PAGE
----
Continuing the tradition set by Pokémon Yellow before it, Pokémon Crystal was the series second shot at a third version. However, for the first, and last, time Satoshi Tajiri would step back from his role as director and hand it off to his friend and budding director in his own right, Junichi Masuda. Switching to a producer role, Satoshi Tajiri would now see his creation sprout from afar whilst leaving it in good hands. Crystal, like Yellow, changed some plot elements to suit its own needs. Instead of focusing on the legendary birds Ho-Oh and Lugia, Suicune would become one of the major focal points of the story whereas Team Rocket, Silver, and the journey to defeat the Elite Four were still the same as ever. New gameplay elements were also added into the mix to spice things up. The series classic sprites now came to life with a small animation whenever a Pokémon entered the battlefield. Another important feature, the Battle Tower allowed you to fight some of the most challenging opponents in the series and was the true test of a player’s skill. But that wasn’t the only way to test a player’s mettle. In Japan exclusively, players could connect with each other over a system called Mobile System GB, a rudimentary wireless service that could only be accessed through use of a mobile phone. Using this, one player could challenge another from anywhere in Japan for 10 minutes at a time. It was a crude way to do so but it paved the way for the future in more ways than one. But this wasn’t even the game’s best feature. Pokémon Crystal even added in the ability to choose your own gender at the start of your adventure with the character Kris, a series first that has stayed with the franchise ever since. Now everyone had a player character they could inhabit that felt just right. With all these editions and improvements, Crystal had soon become the definitive version of Pokémon Gold and Silver for all to see. Selling over 6 million copies in its lifetime run, it wasn’t a runaway success like Gold and Silver but it was never meant to be.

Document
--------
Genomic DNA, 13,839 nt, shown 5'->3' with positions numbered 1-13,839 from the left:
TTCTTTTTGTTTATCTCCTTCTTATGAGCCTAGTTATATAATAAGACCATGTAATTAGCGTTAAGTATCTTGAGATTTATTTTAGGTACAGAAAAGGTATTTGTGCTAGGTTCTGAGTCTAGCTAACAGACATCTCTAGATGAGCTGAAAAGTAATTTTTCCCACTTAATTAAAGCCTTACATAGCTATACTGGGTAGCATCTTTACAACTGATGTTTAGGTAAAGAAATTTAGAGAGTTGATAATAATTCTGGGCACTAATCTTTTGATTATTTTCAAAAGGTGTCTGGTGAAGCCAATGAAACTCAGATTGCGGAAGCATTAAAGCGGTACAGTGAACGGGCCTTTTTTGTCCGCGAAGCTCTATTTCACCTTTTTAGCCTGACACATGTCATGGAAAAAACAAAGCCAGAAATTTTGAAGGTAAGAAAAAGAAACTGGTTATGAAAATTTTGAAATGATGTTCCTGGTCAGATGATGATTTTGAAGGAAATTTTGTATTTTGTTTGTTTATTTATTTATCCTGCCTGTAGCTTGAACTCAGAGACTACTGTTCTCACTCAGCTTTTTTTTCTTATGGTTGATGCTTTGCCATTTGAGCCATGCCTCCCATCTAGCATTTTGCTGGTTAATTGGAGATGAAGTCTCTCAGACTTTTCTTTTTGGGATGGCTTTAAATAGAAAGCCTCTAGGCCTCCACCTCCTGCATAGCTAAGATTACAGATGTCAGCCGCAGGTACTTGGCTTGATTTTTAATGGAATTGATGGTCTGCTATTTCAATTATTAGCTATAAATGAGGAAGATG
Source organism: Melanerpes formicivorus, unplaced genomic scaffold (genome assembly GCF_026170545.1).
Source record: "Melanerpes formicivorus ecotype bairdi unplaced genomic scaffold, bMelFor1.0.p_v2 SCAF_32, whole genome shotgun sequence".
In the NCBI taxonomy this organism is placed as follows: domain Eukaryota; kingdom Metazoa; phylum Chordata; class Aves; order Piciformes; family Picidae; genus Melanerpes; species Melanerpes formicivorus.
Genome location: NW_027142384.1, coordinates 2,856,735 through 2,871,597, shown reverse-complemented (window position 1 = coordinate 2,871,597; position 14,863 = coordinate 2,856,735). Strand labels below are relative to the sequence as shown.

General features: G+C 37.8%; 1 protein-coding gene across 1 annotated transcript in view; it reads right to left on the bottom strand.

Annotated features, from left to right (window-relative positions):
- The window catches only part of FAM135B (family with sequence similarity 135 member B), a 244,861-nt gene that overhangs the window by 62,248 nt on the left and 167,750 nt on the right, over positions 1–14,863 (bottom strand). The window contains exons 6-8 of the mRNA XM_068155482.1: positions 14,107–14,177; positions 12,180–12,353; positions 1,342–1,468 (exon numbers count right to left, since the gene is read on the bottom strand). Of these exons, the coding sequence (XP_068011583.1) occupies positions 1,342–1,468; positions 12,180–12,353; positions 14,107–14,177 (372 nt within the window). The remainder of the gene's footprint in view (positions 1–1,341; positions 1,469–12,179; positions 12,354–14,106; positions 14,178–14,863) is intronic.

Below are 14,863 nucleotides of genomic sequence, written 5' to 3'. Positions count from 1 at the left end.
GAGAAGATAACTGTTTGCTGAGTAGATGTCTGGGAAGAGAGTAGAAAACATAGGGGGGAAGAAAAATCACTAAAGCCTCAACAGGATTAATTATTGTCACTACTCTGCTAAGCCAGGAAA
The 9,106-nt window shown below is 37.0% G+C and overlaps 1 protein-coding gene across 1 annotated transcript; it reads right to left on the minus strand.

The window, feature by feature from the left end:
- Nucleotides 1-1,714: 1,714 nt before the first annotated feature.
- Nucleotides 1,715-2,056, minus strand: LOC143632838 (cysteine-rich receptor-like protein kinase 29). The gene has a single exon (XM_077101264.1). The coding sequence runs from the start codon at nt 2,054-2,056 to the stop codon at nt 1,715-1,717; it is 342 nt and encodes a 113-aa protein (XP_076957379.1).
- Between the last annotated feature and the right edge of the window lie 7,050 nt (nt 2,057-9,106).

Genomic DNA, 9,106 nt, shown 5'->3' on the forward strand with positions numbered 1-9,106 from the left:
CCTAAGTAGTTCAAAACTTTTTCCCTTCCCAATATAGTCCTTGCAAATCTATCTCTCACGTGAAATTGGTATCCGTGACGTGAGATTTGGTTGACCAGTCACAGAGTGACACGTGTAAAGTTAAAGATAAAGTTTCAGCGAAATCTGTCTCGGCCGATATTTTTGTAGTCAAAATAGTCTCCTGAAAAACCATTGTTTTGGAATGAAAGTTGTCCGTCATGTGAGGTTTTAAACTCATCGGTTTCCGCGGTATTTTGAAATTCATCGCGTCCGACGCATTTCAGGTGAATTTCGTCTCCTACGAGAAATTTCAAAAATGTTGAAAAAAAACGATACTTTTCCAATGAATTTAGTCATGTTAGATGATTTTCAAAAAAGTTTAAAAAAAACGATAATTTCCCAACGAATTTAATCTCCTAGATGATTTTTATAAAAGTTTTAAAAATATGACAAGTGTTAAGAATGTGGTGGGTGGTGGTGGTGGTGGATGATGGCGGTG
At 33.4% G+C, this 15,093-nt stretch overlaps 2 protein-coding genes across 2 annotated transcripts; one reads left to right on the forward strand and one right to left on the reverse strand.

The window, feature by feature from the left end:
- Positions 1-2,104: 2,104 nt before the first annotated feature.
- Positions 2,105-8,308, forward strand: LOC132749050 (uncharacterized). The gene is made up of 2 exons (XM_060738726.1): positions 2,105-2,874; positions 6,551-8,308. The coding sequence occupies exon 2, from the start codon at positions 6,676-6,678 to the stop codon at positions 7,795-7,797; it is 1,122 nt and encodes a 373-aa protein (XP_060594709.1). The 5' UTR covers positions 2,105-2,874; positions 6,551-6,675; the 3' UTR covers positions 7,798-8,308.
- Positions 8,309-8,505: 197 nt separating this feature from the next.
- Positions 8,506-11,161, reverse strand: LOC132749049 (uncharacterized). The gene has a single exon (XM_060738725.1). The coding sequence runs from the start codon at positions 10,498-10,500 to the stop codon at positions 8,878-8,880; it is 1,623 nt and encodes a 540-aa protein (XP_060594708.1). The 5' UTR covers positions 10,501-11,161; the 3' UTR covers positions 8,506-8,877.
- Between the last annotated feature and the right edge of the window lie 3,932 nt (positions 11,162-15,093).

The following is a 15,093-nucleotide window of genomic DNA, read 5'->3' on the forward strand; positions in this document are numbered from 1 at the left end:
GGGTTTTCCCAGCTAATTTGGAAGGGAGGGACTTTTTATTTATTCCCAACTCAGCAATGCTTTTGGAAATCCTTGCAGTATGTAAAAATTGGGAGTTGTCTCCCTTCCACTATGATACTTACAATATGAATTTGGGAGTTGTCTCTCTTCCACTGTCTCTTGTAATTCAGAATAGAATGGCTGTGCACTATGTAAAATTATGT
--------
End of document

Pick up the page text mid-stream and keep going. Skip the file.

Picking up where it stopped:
The Greatest Generation
The second generation of Pokémon had succeeded the first in nearly every regard. From an excess of amazing content to a more defined and enriched battle system and the plethora of creatures that either improved or matched the iconic status of their predecessors just enhanced the Pokémon experience to no end. It wasn’t groundbreaking, it didn’t change the very fabric of the franchise, and in many aspects, it was the exact same game as before. But it didn’t need to be any of those things. Fans of the Pokémon phenomenon were looking to see what Game Freak could do if they perfected their craft, and what they got, in turn, exceeded their expectations. Pokémon Gold and Silver wasn’t just a technical marvel but a master class in how to make a sequel that completely outclassed the original. Originally meant to be the series swansong as, at the time, it still wasn’t apparent to them how successful the franchise would be, their expectations had been blown out of the water. The Pokemania that had taken over the world was still alive and well after all this time. But the Game Boy was fading away and the next generation of handhelds was just over the horizon. As the children who first experienced the Pokémon series were growing into their teens and adulthood and moving onto greener pastures the trials and tribulations of the series were bound to increase. Was Pokémon a sensation or just a fad meant to fade away. Only a pair of gemstones could prove that to be the case.